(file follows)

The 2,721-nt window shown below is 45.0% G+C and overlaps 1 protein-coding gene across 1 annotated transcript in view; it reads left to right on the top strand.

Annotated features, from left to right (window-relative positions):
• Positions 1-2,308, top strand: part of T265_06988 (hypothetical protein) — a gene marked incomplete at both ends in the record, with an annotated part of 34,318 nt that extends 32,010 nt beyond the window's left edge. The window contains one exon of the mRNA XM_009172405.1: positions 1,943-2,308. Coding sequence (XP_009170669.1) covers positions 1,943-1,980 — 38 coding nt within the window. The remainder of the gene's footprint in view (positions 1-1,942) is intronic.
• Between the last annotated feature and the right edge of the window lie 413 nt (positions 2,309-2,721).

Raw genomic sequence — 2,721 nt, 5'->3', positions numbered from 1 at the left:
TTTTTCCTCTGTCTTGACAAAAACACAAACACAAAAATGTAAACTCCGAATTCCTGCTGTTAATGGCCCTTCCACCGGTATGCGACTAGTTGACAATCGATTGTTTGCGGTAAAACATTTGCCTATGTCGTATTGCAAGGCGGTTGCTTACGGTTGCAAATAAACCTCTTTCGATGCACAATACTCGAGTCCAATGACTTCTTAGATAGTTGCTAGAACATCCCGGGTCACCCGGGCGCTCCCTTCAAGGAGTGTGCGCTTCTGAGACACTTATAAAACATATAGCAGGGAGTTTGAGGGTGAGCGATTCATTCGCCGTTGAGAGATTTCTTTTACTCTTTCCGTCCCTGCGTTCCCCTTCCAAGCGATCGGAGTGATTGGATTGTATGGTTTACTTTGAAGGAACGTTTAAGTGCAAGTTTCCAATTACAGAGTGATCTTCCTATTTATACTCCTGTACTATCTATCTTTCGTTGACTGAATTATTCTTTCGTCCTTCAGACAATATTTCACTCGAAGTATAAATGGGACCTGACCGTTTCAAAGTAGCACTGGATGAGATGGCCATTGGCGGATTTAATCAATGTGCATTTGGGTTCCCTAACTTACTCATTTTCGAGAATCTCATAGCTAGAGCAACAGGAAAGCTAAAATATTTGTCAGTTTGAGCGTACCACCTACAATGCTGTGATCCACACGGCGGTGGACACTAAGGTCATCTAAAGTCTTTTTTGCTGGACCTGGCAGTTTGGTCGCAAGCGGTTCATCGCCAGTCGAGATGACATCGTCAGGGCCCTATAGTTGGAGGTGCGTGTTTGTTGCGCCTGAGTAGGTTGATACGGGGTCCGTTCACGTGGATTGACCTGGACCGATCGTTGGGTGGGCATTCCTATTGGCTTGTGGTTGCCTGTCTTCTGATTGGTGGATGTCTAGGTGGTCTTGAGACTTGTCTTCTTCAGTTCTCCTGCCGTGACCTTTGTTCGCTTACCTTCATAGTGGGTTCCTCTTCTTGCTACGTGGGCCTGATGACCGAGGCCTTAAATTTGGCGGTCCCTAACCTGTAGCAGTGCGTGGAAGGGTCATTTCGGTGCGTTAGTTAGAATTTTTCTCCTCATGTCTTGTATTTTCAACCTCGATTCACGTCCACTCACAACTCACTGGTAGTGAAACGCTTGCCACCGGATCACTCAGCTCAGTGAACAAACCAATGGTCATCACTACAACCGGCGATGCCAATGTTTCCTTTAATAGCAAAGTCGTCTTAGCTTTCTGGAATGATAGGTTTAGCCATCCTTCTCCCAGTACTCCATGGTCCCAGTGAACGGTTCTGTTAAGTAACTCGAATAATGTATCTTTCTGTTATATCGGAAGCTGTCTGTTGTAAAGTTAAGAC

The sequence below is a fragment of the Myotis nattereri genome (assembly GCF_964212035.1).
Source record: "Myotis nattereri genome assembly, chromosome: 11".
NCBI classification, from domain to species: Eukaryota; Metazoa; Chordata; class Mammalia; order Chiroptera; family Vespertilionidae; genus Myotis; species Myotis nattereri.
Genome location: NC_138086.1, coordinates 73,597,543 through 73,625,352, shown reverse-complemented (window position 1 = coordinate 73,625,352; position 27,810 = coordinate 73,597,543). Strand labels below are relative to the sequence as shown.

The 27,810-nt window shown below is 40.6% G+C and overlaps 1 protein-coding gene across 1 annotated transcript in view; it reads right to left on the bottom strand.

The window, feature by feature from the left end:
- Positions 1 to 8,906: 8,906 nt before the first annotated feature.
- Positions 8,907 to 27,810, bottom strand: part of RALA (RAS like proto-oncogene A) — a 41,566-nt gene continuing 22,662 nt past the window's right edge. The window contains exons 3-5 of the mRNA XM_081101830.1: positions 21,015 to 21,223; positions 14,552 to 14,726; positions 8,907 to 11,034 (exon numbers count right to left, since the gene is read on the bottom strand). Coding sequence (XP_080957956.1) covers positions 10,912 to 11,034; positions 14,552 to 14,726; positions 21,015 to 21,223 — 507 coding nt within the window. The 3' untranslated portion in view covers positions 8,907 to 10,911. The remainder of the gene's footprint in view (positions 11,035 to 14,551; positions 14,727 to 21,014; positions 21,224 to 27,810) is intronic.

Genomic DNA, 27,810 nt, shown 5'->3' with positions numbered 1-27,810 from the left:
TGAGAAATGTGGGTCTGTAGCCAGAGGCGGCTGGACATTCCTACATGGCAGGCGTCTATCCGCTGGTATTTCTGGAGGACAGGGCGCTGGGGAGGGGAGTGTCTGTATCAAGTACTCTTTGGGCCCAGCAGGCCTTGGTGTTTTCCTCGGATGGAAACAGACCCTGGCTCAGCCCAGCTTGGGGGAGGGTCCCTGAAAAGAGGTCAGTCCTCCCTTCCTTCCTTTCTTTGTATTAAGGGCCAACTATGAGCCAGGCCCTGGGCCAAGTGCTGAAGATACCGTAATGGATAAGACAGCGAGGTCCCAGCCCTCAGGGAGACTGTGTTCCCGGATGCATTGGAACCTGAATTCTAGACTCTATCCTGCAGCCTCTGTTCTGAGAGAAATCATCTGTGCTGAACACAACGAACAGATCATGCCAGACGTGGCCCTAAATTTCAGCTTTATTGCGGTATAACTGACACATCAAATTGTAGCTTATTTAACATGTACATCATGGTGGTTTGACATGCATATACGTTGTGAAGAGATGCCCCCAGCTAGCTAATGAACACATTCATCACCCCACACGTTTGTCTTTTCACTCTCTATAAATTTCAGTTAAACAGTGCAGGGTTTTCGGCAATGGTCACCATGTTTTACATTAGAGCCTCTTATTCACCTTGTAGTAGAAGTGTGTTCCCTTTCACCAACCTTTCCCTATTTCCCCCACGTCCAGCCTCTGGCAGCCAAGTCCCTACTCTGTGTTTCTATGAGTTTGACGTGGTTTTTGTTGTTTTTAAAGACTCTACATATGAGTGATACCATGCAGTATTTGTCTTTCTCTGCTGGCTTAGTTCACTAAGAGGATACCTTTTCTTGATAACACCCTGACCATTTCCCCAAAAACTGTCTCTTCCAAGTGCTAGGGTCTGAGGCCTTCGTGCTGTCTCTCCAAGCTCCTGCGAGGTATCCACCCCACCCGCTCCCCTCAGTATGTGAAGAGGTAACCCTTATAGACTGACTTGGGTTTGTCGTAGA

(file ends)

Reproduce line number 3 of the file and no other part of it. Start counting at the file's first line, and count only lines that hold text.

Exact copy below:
• Positions 1-2,308, top strand: part of T265_06988 (hypothetical protein) — a gene marked incomplete at both ends in the record, with an annotated part of 34,318 nt that extends 32,010 nt beyond the window's left edge. The window contains one exon of the mRNA XM_009172405.1: positions 1,943-2,308. Coding sequence (XP_009170669.1) covers positions 1,943-1,980 — 38 coding nt within the window. The remainder of the gene's footprint in view (positions 1-1,942) is intronic.